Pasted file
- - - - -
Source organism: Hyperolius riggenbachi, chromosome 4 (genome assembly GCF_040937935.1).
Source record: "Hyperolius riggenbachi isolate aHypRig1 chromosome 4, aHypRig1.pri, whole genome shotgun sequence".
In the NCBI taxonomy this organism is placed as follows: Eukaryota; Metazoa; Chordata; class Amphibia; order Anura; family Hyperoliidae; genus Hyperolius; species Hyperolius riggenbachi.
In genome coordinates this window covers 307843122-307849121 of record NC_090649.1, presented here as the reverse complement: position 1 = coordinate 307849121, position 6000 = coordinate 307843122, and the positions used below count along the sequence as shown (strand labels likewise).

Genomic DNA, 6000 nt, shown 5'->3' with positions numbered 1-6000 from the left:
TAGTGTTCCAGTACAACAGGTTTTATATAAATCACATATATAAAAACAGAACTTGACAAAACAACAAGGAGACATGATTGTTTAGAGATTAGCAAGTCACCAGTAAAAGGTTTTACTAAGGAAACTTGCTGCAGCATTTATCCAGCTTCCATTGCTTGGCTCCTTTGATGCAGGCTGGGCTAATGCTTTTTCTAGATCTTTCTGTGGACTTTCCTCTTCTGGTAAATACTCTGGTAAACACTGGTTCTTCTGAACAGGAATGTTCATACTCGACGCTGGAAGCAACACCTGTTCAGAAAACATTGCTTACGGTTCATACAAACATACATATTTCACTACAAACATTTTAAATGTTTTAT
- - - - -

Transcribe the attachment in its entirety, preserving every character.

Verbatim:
Source organism: Hyperolius riggenbachi, chromosome 4 (genome assembly GCF_040937935.1).
Source record: "Hyperolius riggenbachi isolate aHypRig1 chromosome 4, aHypRig1.pri, whole genome shotgun sequence".
In the NCBI taxonomy this organism is placed as follows: Eukaryota; Metazoa; Chordata; class Amphibia; order Anura; family Hyperoliidae; genus Hyperolius; species Hyperolius riggenbachi.
In genome coordinates this window covers 307843122-307849121 of record NC_090649.1, presented here as the reverse complement: position 1 = coordinate 307849121, position 6000 = coordinate 307843122, and the positions used below count along the sequence as shown (strand labels likewise).

Genomic DNA, 6000 nt, shown 5'->3' with positions numbered 1-6000 from the left:
TAGTGTTCCAGTACAACAGGTTTTATATAAATCACATATATAAAAACAGAACTTGACAAAACAACAAGGAGACATGATTGTTTAGAGATTAGCAAGTCACCAGTAAAAGGTTTTACTAAGGAAACTTGCTGCAGCATTTATCCAGCTTCCATTGCTTGGCTCCTTTGATGCAGGCTGGGCTAATGCTTTTTCTAGATCTTTCTGTGGACTTTCCTCTTCTGGTAAATACTCTGGTAAACACTGGTTCTTCTGAACAGGAATGTTCATACTCGACGCTGGAAGCAACACCTGTTCAGAAAACATTGCTTACGGTTCATACAAACATACATATTTCACTACAAACATTTTAAATGTTTTAT